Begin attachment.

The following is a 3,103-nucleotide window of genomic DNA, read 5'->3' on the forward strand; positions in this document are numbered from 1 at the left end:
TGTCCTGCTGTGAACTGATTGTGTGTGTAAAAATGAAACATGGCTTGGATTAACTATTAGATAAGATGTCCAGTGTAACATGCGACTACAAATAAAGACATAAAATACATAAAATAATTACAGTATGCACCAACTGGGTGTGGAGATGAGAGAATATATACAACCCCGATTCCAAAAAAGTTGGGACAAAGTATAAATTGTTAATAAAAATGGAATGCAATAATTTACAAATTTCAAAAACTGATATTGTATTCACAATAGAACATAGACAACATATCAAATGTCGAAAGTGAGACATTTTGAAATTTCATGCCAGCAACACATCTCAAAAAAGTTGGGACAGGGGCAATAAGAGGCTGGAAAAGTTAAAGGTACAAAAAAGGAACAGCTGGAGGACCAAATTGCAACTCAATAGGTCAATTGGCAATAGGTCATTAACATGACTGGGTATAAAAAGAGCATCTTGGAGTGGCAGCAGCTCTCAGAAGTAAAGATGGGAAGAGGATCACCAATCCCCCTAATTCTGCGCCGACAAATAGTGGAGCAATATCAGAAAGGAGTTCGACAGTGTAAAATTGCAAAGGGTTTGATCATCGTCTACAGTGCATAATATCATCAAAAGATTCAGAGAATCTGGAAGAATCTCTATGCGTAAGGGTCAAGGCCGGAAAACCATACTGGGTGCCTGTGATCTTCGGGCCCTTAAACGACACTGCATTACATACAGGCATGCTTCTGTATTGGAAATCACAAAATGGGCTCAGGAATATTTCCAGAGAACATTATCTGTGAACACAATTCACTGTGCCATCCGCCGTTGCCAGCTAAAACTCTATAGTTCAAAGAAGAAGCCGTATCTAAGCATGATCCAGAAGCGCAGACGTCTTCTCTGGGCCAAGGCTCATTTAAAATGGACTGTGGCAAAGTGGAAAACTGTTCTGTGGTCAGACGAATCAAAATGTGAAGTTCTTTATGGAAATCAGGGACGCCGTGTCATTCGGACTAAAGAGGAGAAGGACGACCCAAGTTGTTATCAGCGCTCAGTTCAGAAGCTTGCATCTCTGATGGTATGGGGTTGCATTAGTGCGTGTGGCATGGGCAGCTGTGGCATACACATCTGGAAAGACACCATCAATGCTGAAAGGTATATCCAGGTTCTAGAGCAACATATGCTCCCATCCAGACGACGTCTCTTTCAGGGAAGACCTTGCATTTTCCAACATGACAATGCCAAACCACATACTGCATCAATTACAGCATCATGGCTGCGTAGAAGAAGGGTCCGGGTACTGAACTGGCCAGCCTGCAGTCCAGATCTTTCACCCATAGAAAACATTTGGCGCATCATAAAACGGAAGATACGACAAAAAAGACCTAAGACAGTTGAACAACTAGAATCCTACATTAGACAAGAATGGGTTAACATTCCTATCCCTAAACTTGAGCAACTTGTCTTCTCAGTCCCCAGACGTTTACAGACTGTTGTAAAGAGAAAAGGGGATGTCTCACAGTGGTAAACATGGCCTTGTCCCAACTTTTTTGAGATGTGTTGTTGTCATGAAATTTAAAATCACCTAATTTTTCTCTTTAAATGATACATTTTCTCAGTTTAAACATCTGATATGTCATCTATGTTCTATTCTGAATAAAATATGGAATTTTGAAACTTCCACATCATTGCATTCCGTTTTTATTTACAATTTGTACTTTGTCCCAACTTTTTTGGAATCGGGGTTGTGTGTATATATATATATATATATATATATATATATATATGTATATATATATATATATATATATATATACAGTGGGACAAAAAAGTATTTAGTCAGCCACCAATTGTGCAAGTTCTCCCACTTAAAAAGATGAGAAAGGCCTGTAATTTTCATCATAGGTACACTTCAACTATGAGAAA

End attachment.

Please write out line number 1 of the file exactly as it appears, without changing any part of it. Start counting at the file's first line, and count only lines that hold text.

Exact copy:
The following is a 3,103-nucleotide window of genomic DNA, read 5'->3' on the forward strand; positions in this document are numbered from 1 at the left end: